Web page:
Sting: My Songs Tour

Syracuse, NY, US
St. Joseph's Health Amphitheater

Sting, ‘An Englishman In New York,’ packs St. Joe’s Amp in Syracuse...

Few can make a front man out of a bass player. Only Sting can make it look quite so cool.

The English musician returned to Syracuse on Tuesday night to play an impressive set at a packed St. Joseph’s Health Amphitheater at Lakeview.

The last time he was in Syracuse, he played at the Carrier Dome in front of 32,000 people. The first time, in 1978, he and The Police played at now-closed Firebarn Tavern. It wasn’t half full, said the singer.

But on Tuesday, 17,000 people came in on cue after the first few notes of “Message In A Bottle,” Sting’s first song on the setlist for this stop of his “My Songs” tour. The show had begun.

He followed cheekily with “Englishman In New York,” often gesturing at the crowd to sing along, then paused to talk.

“You’ve heard a few hits. You’ve sung along with them very nicely,” he said, then asked the audience to stick with him while he performed songs from his latest album.

“If It’s Love” was solid, if not the barn burners of some of his ’90s material. But the sultry “For Her Love” marked Sting’s first truly magnetic moment of the night, as the musician pared down the accompaniment and settled into a storytelling moment akin to “Fields of Gold.”

In a minute the indefatigable singer was back on his feet for “Rushing Water,” with characteristic meticulous harmonies. Sting might look like the Sex Pistols but he’s the first to admit that his music is far from the messy arrangements that defined ‘70s punk.

That much was obvious whenever the singer leaned back to let one of his band members take center stage — something he did often.

Before “Brand New Day,” Sting introduced harmonicist Shane Sager, the band’s stand-in for Stevie Wonder, who played the harmonica on the original 1999 recording.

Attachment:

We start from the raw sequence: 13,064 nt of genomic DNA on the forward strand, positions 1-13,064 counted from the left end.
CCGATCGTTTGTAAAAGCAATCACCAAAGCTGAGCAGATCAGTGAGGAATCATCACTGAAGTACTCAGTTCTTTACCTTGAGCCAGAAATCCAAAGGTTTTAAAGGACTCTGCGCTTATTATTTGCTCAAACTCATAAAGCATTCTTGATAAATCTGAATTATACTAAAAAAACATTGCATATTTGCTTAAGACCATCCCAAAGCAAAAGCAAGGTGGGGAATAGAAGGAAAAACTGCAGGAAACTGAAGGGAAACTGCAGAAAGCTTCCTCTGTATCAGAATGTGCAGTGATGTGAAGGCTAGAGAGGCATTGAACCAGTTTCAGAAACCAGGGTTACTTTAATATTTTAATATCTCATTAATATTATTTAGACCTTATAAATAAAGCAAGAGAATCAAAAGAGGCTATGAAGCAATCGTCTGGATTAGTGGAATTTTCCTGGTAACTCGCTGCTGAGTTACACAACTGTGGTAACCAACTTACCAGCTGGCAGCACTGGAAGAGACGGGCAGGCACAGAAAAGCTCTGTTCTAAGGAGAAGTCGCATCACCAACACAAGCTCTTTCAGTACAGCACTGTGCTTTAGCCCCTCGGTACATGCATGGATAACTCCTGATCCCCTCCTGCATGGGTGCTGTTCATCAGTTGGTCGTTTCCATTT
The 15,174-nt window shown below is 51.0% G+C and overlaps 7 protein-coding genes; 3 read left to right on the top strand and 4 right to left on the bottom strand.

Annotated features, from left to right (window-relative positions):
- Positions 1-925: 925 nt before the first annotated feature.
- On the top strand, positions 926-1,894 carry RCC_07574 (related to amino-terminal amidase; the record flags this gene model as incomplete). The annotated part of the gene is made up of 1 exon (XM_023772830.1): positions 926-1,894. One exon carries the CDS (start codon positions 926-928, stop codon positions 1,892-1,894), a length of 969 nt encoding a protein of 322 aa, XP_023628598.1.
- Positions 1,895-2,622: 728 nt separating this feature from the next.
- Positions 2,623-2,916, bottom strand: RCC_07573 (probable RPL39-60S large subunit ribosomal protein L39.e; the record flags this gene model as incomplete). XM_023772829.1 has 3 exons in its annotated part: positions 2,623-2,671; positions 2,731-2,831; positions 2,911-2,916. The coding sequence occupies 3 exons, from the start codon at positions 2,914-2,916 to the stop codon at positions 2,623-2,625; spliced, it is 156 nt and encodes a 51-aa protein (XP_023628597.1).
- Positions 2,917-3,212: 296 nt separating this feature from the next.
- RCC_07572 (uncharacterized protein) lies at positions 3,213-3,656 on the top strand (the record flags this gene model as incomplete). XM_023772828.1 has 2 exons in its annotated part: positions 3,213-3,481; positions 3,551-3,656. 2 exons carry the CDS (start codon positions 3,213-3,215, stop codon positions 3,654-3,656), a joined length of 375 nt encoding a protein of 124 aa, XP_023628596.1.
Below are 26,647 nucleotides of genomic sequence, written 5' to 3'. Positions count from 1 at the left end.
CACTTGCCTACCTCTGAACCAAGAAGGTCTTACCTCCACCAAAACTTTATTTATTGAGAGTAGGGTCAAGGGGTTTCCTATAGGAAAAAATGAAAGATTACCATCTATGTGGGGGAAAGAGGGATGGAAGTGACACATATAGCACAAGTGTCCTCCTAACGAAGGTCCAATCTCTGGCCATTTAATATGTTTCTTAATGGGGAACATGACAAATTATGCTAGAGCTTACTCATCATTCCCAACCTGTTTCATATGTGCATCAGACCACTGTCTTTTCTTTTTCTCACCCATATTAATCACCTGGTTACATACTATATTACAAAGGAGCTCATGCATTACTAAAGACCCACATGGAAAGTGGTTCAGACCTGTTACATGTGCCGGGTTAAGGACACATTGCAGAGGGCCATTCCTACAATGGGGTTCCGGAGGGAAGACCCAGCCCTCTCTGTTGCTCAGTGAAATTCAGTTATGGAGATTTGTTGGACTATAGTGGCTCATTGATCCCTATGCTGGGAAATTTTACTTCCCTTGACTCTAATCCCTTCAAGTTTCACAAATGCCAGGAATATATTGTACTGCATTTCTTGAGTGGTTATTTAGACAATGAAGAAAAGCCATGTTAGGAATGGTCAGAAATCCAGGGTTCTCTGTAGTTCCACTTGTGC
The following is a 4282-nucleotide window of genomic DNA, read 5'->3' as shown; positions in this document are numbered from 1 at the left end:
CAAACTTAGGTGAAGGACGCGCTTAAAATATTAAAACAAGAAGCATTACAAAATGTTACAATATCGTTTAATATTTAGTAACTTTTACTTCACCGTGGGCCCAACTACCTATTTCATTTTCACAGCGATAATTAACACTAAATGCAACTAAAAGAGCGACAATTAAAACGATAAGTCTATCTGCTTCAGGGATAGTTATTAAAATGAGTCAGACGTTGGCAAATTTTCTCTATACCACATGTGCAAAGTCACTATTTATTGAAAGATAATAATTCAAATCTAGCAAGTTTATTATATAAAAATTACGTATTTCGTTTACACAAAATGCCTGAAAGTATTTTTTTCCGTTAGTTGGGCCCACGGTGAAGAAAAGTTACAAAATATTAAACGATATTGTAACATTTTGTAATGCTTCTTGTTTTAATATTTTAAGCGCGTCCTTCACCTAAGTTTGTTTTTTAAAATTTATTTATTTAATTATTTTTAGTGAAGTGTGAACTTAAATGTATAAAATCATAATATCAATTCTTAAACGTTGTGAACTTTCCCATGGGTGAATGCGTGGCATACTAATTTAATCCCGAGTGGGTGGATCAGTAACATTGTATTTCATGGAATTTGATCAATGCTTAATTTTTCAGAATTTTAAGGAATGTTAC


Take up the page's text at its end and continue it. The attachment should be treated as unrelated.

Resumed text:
Sager, plus guitarist Rufus Miller (son of Sting’s longtime right-hand man and guitarist Dominic Miller) and the truly, truly incredible Melissa Musique and Gene Noble on backup vocals had their own moments to lead the band. Sting introduced all the members more than once and gave Musique, Noble, Sager and both Millers plenty of space to breathe.

Sting’s own ability to belt a 17-song set has not wavered an inch in the four decades that he has been performing.

He sang right through “If I Ever Lose My Faith In You,” (winking at the audience at “You could say I’d lost my belief in our politicians”) then The Police’s “Walking On The Moon,” with an “Ay-o” call-and-response that Freddie Mercury wouldn’t have sniffed at.

After The Police’s “So Lonely,” Sting exercised some of his genre-breaking muscles with “No Woman, No Cry” by Vincent “Tata” Ford (later covered by Bob Marley) and “Desert Rose,” the result of collaboration with Algerian musician Cheb Mami.

Finally, he sang “King Of Pain” and “Every Breath You Take,” gathered up his bandmates in a line for a hand-in-hand bow and sauntered off the stage.

He was back a minute later to appease the encore, except — “I don’t really know what to do. What do you all want?” he said.

Roxanne, of course.

Guitarist Dominic Miller snapped the opening chords. The crowd cheered. Sting roared through the high notes in a voice like a racecar engine.

Halfway through, he dropped the tempo and spun out the melody into a smooth, swinging jazz piece.

“It has not escaped my attention that this song has become a college drinking song,” he said over the band. Every time he sings Roxanne’s name, someone takes a shot, he explained to the crowd, many members of whom hadn’t been in college for a little while.

“By my estimation, I sing that song no less than 17 times,” he grinned. The tempo surged forward.

“Rooooxanne,” he sang.

“Rooooxanne,” sang the crowd.

Somebody in the audience raised a beer.

“Good night, God bless you,” said Sting.

“We shall see you again.”

(c) by Jules Struck